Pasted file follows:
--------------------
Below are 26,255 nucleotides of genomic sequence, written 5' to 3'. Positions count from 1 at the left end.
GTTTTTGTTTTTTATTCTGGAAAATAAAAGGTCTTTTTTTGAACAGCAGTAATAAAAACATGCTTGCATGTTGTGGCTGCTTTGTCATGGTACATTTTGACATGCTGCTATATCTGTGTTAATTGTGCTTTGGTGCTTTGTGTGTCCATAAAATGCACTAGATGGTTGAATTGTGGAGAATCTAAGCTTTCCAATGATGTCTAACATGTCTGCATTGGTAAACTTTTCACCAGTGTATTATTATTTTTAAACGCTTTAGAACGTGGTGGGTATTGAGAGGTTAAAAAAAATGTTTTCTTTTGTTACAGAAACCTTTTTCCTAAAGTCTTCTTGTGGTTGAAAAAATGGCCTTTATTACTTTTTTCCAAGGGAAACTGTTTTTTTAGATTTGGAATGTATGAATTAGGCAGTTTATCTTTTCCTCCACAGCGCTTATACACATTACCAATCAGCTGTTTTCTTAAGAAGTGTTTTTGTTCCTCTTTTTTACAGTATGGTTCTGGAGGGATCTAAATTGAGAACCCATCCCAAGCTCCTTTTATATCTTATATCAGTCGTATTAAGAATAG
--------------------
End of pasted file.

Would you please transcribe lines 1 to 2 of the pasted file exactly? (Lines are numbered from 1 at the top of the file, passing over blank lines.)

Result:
Below are 26,255 nucleotides of genomic sequence, written 5' to 3'. Positions count from 1 at the left end.
GTTTTTGTTTTTTATTCTGGAAAATAAAAGGTCTTTTTTTGAACAGCAGTAATAAAAACATGCTTGCATGTTGTGGCTGCTTTGTCATGGTACATTTTGACATGCTGCTATATCTGTGTTAATTGTGCTTTGGTGCTTTGTGTGTCCATAAAATGCACTAGATGGTTGAATTGTGGAGAATCTAAGCTTTCCAATGATGTCTAACATGTCTGCATTGGTAAACTTTTCACCAGTGTATTATTATTTTTAAACGCTTTAGAACGTGGTGGGTATTGAGAGGTTAAAAAAAATGTTTTCTTTTGTTACAGAAACCTTTTTCCTAAAGTCTTCTTGTGGTTGAAAAAATGGCCTTTATTACTTTTTTCCAAGGGAAACTGTTTTTTTAGATTTGGAATGTATGAATTAGGCAGTTTATCTTTTCCTCCACAGCGCTTATACACATTACCAATCAGCTGTTTTCTTAAGAAGTGTTTTTGTTCCTCTTTTTTACAGTATGGTTCTGGAGGGATCTAAATTGAGAACCCATCCCAAGCTCCTTTTATATCTTATATCAGTCGTATTAAGAATAG